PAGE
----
Patients having deficiencies in homologous recombination repair (HRR), primarily as a result of BRCA1 and/or BRCA2 mutations, have shown sensitivity to therapy with PARP inhibitors. In addition to the BRCA genes, other genetic or epigenetic alterations are also associated with HRR deficiency, which can lead to loss of heterozygosity (LOH) and potential PARP-inhibitor sensitivity. Rucaparib is a small molecule orally-bioavailable inhibitor that targets the PARP-1, -2, and -3 isoforms of the enzyme. This compound is undergoing further development for the treatment of cancer patients having tumors that display HRR deficiency.
At the 2017 ASCO Annual Meeting, Anne Patsouris, MD, of the Institut de Cancérologie de l'Ouest Paul Papin, presented an update for the status of RUBY (NCT02505048), a single-arm, multi-center, phase II, open-label study that evaluated the use of rucaparib in HER2- metastatic breast cancer patients having high tumor genomic LOH and/or somatic BRCA mutation status (Abstract TPS1117).
HRR Deficiency, High LOH & PARP Inhibitors
When asked about the mutations that could cause HRR deficiency in patients, Patsouris replied, “In addition to BRCA1/2 mutation, alterations of other genes (such as PALB2 or RAD51C) involved in homologous recombination repair pathways have been found to lead to a BRCA-like phenotype that is associated with sensitivity to PARP inhibitors.” When cells have deficiency in the error-free HRR pathway, then they must rely on other, more error-prone methods for double-strand DNA repairs, such as non-homologous end joining.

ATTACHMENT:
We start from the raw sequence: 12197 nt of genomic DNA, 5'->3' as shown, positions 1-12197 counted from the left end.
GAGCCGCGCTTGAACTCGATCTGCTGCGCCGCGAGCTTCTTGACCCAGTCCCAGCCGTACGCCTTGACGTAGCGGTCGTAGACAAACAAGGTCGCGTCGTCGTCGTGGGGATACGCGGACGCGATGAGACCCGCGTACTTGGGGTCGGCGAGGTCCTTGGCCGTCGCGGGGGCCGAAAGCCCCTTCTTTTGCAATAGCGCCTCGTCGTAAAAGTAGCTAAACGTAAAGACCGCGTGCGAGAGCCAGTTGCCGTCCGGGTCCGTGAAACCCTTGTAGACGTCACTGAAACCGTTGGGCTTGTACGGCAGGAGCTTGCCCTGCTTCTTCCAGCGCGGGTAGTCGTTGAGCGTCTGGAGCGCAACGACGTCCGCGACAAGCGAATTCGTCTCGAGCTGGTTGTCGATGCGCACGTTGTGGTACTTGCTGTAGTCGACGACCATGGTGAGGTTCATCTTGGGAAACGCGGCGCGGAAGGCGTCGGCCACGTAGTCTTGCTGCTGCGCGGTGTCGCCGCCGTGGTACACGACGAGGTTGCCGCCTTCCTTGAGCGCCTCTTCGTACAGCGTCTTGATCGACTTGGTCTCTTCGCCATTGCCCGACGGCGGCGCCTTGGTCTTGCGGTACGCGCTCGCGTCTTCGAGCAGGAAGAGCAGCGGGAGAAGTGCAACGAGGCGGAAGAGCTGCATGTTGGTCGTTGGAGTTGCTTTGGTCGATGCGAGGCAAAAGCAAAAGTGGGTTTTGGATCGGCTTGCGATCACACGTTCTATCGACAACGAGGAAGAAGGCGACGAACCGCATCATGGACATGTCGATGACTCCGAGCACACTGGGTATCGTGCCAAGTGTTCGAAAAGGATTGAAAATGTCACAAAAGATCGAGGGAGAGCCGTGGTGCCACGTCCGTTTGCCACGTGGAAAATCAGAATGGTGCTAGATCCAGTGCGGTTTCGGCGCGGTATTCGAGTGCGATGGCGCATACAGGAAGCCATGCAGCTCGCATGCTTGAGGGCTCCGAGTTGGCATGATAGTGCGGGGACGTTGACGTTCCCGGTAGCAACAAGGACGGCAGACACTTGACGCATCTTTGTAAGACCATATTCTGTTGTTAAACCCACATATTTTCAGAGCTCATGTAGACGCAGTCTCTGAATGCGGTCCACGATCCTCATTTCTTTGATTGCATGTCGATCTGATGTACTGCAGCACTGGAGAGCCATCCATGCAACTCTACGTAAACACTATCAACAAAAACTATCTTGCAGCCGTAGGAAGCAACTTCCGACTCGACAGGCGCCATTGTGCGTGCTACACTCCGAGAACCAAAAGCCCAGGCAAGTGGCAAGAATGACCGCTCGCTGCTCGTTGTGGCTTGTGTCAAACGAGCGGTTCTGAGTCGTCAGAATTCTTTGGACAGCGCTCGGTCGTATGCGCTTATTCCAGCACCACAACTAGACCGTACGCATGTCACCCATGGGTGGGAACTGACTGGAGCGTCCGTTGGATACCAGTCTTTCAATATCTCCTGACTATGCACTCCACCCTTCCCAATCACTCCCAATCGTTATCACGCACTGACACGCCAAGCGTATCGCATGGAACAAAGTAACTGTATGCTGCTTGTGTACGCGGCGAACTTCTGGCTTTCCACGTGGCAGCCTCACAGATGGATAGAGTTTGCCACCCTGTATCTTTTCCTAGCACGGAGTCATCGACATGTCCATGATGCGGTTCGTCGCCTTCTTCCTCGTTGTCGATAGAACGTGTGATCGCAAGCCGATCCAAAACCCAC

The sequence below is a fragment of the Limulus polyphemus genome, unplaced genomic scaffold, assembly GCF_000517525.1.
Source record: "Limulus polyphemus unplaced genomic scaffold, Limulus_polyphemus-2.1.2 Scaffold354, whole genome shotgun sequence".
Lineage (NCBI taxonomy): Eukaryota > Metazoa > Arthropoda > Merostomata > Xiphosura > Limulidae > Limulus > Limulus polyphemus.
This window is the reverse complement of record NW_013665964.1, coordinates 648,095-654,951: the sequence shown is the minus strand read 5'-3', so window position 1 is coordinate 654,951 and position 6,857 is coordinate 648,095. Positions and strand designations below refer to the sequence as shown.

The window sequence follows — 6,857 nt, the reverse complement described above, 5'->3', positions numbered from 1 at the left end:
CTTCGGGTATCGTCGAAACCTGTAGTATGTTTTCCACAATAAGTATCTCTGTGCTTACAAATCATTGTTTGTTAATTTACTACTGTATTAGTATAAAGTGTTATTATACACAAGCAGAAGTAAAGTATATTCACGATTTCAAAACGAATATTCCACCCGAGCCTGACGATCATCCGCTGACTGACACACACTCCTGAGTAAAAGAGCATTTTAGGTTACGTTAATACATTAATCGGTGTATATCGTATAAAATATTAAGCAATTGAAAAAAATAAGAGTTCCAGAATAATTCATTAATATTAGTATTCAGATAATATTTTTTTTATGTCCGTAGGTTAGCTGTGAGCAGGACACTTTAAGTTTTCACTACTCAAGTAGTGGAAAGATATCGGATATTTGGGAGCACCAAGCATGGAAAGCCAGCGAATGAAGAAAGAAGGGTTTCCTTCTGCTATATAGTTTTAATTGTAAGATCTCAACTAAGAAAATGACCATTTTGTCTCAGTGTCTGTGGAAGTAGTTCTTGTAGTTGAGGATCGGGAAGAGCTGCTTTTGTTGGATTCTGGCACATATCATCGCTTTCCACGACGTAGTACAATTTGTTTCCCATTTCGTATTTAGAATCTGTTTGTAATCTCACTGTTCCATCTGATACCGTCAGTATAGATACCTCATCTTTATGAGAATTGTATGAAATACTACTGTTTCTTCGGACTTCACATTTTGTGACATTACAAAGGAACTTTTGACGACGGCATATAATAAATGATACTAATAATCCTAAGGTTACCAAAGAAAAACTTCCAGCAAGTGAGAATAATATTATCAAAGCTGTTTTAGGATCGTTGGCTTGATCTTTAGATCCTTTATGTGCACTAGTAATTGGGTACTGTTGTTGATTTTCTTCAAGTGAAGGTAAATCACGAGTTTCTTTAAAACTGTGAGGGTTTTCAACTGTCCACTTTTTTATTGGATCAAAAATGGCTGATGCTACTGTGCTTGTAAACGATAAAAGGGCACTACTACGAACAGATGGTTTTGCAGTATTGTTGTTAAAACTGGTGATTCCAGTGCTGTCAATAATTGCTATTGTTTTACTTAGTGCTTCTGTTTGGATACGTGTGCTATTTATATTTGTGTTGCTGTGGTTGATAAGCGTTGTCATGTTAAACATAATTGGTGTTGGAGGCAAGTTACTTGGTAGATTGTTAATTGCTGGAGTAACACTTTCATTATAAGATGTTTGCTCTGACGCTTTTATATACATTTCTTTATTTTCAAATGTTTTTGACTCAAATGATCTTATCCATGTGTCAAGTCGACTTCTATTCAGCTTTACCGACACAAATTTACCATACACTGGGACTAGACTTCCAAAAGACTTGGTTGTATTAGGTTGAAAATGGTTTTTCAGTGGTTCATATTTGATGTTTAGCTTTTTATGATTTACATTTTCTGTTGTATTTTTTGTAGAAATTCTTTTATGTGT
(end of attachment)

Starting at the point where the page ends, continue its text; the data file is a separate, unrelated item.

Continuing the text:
She further explained the use of LOH as a proxy for HRR deficiency. “High tumor genomic LOH (we used a high LOH cutoff of 18%) can identify tumors with HRR deficiency, including both known BRCA1 methylation and unknown genetic/epigenetic mechanisms and somatic BRCA1/2 mutations. LOH increases across the genome in tumors that have homologous recombination deficiency due to the use of error-prone DNA repair pathways when HR repair is compromised.”
The enzyme PARP performs the vital function of repairing single-strand DNA breaks or “nicks.” If these single strand breaks are not corrected, then, upon DNA replication prior to cellular division, DNA double strand breaks can form. This is especially important in cells that have lost the ability to repair DNA double strand breaks via the nearly error-free process of HRR. The accumulation of double strand DNA breaks ultimately results in the death of those cells having HRR deficiency.